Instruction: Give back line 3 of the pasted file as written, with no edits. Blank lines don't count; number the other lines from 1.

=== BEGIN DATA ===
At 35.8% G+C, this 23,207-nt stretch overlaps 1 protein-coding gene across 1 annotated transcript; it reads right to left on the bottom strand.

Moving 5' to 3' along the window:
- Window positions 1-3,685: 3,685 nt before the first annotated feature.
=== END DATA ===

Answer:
- Window positions 1-3,685: 3,685 nt before the first annotated feature.